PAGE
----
BECCA: I don’t think there was a conscious decision to make a more aggressive sounding song, but rather the theme of the song called for an aggressive sound. We had the main riff mapped out, and then the lyrical content came into place. I’ve always fancied myself as a sort of storyteller, but in recent years, I’ve come to realize that our most standout songs are often the ones that are most personal to me. As much as I want to fight against it, adding personal flair to each song can help strengthen the overall impact of the song. I was angry and hurt when we wrote the song, and I think it’s reflected in the overall chaos and aggressiveness of the sound. Hopefully it’s something that people can identify with.
DANIELLE: Thank god for Becca’s dramatic life! She really is a storyteller, and, like I mentioned in a previous question, her ability to blend serious topics with a touch of humor or chaos brings a unique perspective to our lyrics and overall approach. As the percussionist (yes, that’s right, not drummer) I’m often not listening to lyrics when I listen to music other than theater: they bore me usually. I’m listening for the guitar riffs, bass drops, and drum styles. However, I catch myself more often than not focusing on our lyrics in a LOT of our works. Becca has the ability to say a lot without using too many words, and still putting it in a context that the general audience can understand. We do have a lot of lyrics that I think only 1-5 people know the true meaning behind, which makes it extra special to us and our friendship. Becca is a queen at making us interesting. I’m about to give her some WILD old text messages from my crazy exs and let her go to town. Stay tuned, y’all.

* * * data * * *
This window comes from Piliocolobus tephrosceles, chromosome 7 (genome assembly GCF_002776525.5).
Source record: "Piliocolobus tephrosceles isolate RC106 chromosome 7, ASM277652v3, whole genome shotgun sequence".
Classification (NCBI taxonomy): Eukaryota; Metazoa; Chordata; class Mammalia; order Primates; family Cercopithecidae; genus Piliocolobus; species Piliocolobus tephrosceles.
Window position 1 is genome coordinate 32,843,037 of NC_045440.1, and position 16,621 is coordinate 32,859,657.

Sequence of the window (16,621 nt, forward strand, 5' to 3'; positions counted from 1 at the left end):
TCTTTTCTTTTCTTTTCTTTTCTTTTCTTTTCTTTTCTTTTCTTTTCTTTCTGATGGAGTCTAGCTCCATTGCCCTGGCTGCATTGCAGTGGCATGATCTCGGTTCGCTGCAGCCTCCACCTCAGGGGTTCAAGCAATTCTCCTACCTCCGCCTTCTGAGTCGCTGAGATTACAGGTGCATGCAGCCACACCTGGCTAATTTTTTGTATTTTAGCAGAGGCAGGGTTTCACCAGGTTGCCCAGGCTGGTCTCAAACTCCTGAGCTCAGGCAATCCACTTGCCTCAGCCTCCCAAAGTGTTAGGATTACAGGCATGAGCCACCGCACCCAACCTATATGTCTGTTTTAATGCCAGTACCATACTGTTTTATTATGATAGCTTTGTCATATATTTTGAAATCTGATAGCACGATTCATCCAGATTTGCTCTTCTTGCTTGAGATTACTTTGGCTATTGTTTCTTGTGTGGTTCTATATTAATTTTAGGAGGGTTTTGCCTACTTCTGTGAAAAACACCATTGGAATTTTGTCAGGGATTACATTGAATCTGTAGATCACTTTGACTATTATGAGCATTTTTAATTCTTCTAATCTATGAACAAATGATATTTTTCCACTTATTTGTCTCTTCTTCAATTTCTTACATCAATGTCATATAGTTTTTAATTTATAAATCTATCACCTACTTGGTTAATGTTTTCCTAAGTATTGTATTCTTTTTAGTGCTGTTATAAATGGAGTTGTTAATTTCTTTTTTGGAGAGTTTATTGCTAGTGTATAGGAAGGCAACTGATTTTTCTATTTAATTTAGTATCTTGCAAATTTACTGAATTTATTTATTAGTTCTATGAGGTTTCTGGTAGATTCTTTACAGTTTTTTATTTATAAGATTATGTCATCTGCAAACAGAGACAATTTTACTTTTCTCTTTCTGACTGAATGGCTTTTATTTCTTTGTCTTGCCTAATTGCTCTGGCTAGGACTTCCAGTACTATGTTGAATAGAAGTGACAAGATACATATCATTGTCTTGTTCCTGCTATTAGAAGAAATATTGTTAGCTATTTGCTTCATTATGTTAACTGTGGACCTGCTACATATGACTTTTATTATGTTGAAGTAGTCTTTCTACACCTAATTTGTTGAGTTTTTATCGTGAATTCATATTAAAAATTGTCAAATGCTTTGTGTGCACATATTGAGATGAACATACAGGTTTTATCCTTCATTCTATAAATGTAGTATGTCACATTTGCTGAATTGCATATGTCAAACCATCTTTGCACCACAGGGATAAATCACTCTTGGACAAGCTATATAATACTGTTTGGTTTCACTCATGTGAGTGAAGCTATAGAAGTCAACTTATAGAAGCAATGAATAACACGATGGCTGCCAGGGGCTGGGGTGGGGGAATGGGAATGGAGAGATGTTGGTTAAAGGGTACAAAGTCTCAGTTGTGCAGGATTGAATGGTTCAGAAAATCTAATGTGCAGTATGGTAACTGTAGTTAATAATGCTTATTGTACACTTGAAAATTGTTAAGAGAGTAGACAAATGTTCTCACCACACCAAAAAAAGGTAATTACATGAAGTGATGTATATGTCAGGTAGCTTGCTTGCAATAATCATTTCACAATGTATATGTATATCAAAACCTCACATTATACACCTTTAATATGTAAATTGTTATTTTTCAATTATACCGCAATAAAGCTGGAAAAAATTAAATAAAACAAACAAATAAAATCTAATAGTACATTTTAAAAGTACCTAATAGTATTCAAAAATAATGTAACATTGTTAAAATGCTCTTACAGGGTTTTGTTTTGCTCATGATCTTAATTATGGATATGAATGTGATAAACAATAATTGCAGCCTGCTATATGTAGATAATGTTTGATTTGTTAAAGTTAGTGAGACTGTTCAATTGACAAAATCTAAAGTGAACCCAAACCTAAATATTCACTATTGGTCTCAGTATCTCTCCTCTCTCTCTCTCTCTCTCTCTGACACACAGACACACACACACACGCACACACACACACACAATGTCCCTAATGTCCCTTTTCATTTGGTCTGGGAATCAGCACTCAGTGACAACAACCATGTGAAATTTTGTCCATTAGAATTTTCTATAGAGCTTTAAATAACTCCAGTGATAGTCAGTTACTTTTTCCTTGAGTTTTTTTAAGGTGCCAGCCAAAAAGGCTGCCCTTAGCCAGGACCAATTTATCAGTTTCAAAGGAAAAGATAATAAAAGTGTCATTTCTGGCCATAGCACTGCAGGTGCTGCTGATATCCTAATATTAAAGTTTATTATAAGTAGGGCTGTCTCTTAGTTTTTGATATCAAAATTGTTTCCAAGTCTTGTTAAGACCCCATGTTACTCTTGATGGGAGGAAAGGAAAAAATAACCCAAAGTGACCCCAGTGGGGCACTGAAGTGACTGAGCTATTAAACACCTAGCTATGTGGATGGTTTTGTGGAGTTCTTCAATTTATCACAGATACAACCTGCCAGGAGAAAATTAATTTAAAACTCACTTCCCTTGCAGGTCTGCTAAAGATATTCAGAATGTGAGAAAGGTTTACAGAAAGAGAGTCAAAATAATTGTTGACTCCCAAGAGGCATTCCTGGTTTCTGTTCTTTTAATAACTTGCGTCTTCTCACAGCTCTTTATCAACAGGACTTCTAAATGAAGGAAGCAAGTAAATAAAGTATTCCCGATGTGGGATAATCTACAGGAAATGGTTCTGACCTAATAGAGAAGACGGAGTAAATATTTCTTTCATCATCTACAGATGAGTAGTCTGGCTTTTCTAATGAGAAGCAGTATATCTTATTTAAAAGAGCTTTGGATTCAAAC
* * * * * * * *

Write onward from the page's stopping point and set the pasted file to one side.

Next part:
MIKE: We usually get together as a band and try and jam it out on the spot, then go back and try to figure out how to make it work in a studio setting. This time, we flipped it. We started by writing concepts in the studio then figuring out how to make it work live. We’re digging that process a lot more because it gives us more freedom to experiment and play to our individual strengths.
DANIELLE: I touched on this new process in a previous question! We love writing and then coming together. The melting pot of goodness happens there, and then we were able to practice what we wrote and play it live!
BECCA: Mike and I really leaned into each other’s strengths during the song writing process. Because we’ve been writing for over a decade, it feels very natural to bounce ideas off of each other, and quickly come up with the product.
MIKE: We don’t usually swear so we’re hoping that’ll draw people in.
BECCA: There’s a certain danceable rage that accompanies this song. I hope people dig into that aspect and just let it all go!